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Egan: ‘I could have died,’ mom says after bullet grazes her head

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Oni Joseph dodged a bullet Tuesday evening, and not in the poetic sense.

Better known as Oni The Haitian Sensation, the “slam poetry” champ was in her bedroom in the south end of Ottawa when a .45-calibre bullet flew by her head — so close, she said it left a powdered, “iridescent” residue on her forehead and grazed her son’s lower leg.

The bullet then deflected off a door frame, dented a piece of drywall and came to rest at the top of the carpeted stairs, below a map of Swaziland.

“I couldn’t believe it,” she said Wednesday, still shaken and tired from going without sleep all night. “It more than frightened me. It was really traumatic.”

Joseph, 45, said she was in her second-floor bedroom at about 10:45 p.m., looking for materials connected to an online course for her son, Toussaint, 20.

Just as he came in the room, she began to hear a series of “popping” sounds, then something much louder, like a window shattering, then air rushing by her face. Pretty soon, she was “half on the ground” and reaching for her phone to call 911.

She said police were there within a few minutes and began to put yellow tape around her side yard, which connects to a wooded area that leads to the rear of a couple of businesses on Bank Street, south of Albion Road.

They would stay for hours.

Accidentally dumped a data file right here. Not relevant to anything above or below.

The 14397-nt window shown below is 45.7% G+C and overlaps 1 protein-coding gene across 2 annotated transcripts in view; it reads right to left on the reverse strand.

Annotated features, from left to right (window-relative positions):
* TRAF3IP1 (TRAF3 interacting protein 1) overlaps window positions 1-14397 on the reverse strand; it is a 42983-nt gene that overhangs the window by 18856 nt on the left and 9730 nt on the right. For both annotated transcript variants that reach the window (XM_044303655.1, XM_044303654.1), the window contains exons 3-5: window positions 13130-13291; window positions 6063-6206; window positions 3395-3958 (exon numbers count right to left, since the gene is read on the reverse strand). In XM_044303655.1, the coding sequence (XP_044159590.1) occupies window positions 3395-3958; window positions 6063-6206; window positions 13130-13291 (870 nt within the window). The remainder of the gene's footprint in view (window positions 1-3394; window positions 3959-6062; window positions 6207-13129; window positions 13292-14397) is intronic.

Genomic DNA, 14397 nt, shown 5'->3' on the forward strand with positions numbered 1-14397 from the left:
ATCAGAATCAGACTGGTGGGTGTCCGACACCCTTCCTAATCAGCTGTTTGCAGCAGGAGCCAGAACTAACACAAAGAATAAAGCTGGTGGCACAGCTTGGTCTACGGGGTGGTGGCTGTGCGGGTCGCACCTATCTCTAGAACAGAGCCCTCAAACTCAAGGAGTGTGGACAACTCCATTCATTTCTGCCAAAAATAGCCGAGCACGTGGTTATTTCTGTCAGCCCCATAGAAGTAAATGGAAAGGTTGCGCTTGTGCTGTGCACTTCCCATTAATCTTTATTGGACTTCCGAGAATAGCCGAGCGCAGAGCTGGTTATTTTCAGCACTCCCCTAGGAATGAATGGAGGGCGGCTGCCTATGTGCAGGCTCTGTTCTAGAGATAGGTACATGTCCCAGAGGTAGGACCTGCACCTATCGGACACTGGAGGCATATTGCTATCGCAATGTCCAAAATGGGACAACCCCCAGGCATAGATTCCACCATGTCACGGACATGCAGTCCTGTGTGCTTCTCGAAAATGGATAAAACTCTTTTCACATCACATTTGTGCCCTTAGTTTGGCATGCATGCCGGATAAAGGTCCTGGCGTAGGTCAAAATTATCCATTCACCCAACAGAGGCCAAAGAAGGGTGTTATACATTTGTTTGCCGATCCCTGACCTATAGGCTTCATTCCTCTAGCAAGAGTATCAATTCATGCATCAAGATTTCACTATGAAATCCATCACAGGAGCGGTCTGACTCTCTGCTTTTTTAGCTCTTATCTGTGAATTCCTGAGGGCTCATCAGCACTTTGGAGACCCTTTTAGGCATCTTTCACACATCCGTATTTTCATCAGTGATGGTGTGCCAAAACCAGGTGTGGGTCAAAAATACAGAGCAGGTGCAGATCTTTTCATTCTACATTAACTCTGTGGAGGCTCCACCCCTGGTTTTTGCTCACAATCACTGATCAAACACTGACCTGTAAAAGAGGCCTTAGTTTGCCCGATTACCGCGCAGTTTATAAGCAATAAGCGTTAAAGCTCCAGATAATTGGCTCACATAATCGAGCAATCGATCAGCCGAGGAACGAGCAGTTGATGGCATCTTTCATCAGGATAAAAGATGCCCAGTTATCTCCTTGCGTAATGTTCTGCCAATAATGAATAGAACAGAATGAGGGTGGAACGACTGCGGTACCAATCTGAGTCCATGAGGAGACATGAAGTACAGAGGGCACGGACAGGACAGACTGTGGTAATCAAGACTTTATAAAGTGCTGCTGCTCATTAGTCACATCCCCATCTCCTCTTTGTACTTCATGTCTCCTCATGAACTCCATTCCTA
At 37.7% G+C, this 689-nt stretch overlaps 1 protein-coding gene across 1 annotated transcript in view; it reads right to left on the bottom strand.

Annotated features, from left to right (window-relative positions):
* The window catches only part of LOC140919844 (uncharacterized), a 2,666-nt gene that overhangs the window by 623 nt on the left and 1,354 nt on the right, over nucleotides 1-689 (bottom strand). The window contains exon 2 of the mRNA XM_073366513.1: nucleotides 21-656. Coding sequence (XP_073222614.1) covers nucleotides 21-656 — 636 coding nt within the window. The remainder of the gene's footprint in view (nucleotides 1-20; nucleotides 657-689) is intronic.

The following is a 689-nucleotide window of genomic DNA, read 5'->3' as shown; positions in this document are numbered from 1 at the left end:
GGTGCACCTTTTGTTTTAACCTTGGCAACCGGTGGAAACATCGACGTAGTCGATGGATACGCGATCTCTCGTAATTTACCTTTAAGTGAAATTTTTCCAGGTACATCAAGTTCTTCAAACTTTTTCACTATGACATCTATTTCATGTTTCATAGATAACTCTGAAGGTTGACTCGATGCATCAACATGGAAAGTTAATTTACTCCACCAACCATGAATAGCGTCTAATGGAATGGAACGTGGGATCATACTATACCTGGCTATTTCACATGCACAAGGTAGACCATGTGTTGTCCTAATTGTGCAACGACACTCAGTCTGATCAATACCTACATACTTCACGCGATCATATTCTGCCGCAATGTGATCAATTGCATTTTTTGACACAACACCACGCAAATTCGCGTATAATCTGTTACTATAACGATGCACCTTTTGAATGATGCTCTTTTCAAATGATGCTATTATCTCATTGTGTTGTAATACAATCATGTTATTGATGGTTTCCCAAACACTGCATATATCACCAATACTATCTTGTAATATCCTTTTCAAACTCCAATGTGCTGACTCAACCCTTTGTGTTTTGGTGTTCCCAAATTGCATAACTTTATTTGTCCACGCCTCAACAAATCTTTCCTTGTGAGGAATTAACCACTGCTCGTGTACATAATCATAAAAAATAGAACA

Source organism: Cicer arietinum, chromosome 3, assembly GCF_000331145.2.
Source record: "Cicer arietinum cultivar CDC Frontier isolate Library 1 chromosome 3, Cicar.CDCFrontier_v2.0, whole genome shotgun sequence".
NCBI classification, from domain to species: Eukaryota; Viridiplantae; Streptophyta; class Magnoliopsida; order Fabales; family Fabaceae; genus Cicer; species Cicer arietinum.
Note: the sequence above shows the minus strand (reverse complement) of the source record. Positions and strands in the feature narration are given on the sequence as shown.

Oni Joseph talks to a police officer with her son, Toussaint, on Wednesday, July 4, 2018.

Julie Oliver /

Postmedia

Ottawa police confirm they had reports of multiple shots being fired from the 2500 block of Bank and “numerous” shell casings were found. At least two detectives are working the case, including one who has gathered video surveillance from nearby businesses.

So far, no arrests have been made. It was at least the 50th shooting of the year in Ottawa.

It sounds implausible that Joseph was the target of the shooting, as there is no window on the wall that took the bullet hole. It pierced the vinyl siding and left a gouge in the interior drywall, right by a work table that contained art paint brushes in a Cookie Monster jar.

However, she’s suspicious about the circumstances, saying there were rocks thrown at her unit last year and she’s had a dispute with her landlord that is resulting in her eviction at the end of the month.

“Had I been standing up, I could have died. My son could have died.”

Joseph, a single mother of three boys in their early 20s, said she was told by police that seven shots were fired. A neighbour a few doors away, in fact, discovered what looked like bullet tracks in her siding and soffit, with a near-perfect circle in the cladding.


A closeup of the bullet that came through the wall.

Julie Oliver /

Postmedia